MEA burden of proof on
- harassment laws were long overdue Malta Association
of Women in Business
By Matthew Vella
Malta Employers Association Secretary-General Joe Farrugia has reiterated
employers concerns on the burden of proof in sex discrimination
cases as the sexual harassment saga between female MPs and the business
Speaking to The Malta Financial and Business Times, Joe Farrugia said
that the control of sexual harassment through the law was positive since
it provided for both men and women, creating an equal platform for both
"However, where the onus of proof comes in, it is unfair that the
employer has to actually disprove the case made by the complainant.
Not only is this difficult to disprove, but certain allegations could
be unfounded. Even if a case is decided in favour of the employer, their
name is already darkened by the case. Only recently we had the case
of Badawi, who was innocent of a crime he was accused of, although his
name was made public."
GRTU Director-General Vince Farrugia has been at the forefront of the
controversy claiming that the guilty until proven innocent
assumption is "wholly wrong and contrary to the normal Maltese
legal assumption of being innocent until proven guilty".
Farrugia has courted slight outrage by saying that men and women could
not avoid brushing together in spaces where offices are small. He wants
regulations to be changed so that the onus of proof is on whoever is
making the accusations or that small businesses employing not more than
10 persons are exempted from the regulations.
Mr Joe Farrugia said the MEA did not go all out in public on the issue
because it did not believe in sensationalising the matter. Asked whether
the business community was defending employers turning a blind eye away
from actual harassment cases, Mr Farrugia said that many workplaces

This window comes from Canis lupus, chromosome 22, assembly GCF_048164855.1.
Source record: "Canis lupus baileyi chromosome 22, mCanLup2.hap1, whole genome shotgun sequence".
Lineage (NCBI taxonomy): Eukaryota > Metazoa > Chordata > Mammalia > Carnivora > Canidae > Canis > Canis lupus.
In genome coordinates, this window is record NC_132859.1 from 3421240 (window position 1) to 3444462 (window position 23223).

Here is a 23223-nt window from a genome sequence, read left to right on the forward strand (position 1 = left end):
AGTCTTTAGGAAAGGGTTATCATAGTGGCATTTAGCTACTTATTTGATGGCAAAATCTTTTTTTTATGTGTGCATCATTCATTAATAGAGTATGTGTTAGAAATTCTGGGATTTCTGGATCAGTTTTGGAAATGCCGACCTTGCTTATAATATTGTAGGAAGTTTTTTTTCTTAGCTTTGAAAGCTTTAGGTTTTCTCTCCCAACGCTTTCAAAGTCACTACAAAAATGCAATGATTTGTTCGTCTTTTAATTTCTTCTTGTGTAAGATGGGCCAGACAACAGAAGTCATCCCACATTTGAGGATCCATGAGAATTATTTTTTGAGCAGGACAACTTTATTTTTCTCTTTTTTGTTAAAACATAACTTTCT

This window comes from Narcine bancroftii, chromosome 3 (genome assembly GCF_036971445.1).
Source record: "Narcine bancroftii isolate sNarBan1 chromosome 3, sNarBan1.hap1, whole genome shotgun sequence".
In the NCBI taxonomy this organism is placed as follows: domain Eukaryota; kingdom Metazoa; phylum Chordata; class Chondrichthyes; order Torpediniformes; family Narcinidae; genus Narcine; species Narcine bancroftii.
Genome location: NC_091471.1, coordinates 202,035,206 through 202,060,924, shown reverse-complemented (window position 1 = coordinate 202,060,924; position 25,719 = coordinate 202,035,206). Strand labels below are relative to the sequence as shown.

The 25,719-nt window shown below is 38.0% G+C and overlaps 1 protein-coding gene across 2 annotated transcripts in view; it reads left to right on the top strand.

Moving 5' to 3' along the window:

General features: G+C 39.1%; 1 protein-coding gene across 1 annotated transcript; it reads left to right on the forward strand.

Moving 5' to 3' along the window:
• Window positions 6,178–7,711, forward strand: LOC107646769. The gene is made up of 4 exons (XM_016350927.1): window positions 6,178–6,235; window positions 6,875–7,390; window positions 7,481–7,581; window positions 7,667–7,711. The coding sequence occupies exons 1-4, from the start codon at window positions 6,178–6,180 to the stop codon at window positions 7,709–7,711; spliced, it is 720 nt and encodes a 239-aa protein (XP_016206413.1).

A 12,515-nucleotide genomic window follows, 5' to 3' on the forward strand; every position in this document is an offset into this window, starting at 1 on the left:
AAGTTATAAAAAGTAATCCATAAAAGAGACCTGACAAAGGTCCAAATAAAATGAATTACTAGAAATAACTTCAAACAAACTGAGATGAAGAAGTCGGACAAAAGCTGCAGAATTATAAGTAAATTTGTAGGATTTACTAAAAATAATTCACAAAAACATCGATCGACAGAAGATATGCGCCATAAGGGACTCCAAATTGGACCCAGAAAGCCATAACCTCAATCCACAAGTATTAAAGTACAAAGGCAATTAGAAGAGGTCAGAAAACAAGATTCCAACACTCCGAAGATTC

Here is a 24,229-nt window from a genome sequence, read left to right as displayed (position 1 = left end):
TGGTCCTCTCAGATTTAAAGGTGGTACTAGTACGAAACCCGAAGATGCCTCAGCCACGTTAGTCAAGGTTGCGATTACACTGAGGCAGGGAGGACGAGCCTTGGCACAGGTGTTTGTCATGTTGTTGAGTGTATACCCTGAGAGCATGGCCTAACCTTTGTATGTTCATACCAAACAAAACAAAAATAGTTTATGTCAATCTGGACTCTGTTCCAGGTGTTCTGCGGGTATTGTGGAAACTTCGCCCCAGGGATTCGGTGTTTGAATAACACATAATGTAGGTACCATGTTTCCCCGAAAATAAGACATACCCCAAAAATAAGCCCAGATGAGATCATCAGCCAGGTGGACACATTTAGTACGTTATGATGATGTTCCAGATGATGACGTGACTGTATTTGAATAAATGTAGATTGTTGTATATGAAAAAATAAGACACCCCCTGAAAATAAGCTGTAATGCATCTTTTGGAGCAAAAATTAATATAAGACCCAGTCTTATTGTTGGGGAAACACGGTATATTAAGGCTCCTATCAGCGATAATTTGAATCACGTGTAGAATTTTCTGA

develop their own relationship-culture:
"You have both workplaces which are lax on the way people behave
around each other, which means a higher propensity for sexual harassment
to occur; and other workplaces which are intolerant of over-familiarity
between workers. Employers are concerned their names could have a dark
shadow cast upon them, and subsequently find it hard to disprove cases
which may not be genuine. However, the MEA believes that the laws concerning
sexual harassment are positive ones.
The Malta Financial and Business Times also spoke to Roseanne Galea,
Director of Galea Insurance Brokers and President of the Association
for Women in Business. She has expressed support for MPs Dolores Cristina
and Helena Dalli who have hit against Vince Farrugia and Chamber of
Commerce President Reginald Fava.
"Although the burden of proof places the onus on the employer,
I still think these laws should have been long overdue. I think employers
who dont have cases of sexual harassment on their workplace have
nothing to worry about. It is those who have recurrent cases that should
"Vince Farrugias comments about space determining
how close employees will be brushing against each other really do not
hold water. Sexual harassment is when both males and females have bad
intentions. There have been too many cases already. It is high time
these laws are enforced. As employer and President of AWB, I am on Dolores
Cristinas and Helena Dallis side."
Reacting to Reginald Favas comments on women dressing up provocatively
at work, Galea said employers should take measures beforehand to stop
harassment from taking place: "Employers should not tolerate indecent
clothing. They should also thoroughly check their references and past
histories to ensure they know who they are employing."